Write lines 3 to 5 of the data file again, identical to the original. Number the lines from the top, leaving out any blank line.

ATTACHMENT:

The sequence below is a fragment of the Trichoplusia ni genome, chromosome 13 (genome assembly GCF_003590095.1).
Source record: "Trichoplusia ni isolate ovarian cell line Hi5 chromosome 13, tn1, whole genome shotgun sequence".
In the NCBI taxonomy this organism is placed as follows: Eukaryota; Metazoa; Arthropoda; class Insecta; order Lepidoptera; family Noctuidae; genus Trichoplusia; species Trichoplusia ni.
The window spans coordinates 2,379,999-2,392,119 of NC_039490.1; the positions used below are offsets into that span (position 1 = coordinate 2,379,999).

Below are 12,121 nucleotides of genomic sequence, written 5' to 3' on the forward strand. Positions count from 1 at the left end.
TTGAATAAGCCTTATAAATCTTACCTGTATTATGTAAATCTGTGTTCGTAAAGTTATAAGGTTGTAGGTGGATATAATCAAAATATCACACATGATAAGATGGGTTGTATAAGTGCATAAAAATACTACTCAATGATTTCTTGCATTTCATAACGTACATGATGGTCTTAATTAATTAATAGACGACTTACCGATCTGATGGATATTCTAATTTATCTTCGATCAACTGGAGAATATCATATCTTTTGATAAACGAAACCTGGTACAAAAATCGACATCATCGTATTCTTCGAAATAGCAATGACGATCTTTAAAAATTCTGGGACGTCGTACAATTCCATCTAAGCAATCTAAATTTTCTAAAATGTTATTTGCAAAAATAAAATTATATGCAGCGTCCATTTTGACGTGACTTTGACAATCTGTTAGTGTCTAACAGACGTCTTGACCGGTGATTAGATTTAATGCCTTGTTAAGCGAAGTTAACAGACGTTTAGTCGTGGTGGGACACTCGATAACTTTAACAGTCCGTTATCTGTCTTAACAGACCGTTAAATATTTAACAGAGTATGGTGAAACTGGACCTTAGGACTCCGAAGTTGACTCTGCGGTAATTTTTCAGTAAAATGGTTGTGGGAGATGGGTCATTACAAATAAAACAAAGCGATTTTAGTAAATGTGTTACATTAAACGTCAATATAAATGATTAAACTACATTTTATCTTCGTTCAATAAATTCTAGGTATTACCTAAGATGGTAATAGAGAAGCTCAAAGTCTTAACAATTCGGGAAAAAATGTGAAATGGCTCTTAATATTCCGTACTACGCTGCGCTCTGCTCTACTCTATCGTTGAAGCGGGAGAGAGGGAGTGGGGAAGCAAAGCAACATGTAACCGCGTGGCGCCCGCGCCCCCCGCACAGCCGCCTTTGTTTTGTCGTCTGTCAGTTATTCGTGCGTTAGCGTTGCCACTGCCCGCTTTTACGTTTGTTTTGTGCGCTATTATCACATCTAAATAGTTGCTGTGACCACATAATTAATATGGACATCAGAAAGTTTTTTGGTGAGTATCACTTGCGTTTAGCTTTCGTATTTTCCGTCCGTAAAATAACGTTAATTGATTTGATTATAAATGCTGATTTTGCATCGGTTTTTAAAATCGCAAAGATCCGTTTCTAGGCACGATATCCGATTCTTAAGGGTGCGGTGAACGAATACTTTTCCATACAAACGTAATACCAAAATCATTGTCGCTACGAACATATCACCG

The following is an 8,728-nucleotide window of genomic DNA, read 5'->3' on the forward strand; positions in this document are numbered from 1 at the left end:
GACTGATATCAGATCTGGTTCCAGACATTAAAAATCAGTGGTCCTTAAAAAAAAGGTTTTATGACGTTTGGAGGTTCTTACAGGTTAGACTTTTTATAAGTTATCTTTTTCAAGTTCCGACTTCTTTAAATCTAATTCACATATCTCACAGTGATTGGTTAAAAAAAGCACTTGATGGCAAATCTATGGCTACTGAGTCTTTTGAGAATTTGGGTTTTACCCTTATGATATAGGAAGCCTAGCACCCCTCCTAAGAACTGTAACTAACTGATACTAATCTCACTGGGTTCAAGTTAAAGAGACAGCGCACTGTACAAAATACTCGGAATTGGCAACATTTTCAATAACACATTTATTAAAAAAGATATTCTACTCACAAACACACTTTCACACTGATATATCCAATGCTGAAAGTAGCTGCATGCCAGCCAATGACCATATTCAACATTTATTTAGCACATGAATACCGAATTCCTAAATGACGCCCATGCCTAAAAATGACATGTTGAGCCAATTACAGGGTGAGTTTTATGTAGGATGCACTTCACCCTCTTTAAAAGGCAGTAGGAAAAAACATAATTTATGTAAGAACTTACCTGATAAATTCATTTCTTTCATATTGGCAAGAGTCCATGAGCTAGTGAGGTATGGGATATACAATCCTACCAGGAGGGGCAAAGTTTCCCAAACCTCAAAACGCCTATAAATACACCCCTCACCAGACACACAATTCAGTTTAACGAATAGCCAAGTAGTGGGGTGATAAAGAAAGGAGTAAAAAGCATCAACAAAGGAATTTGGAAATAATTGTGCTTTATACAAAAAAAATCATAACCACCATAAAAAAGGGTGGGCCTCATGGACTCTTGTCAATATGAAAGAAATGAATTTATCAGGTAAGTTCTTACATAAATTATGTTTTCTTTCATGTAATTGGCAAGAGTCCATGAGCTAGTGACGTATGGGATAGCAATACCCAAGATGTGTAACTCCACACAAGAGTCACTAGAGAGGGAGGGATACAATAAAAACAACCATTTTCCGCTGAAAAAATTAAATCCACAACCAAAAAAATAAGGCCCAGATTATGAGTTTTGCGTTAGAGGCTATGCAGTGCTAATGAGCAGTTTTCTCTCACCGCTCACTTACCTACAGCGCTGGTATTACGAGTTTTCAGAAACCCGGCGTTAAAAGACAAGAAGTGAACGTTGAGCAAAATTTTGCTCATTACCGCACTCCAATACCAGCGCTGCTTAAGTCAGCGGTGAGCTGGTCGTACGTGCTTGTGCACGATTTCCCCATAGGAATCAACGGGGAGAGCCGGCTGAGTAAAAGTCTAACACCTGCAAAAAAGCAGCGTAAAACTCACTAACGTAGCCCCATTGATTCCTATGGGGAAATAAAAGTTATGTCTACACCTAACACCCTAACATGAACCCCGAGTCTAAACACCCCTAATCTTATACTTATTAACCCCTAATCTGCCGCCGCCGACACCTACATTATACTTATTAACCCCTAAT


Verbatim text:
In the NCBI taxonomy this organism is placed as follows: Eukaryota; Metazoa; Arthropoda; class Insecta; order Lepidoptera; family Noctuidae; genus Trichoplusia; species Trichoplusia ni.
The window spans coordinates 2,379,999-2,392,119 of NC_039490.1; the positions used below are offsets into that span (position 1 = coordinate 2,379,999).

Below are 12,121 nucleotides of genomic sequence, written 5' to 3' on the forward strand. Positions count from 1 at the left end.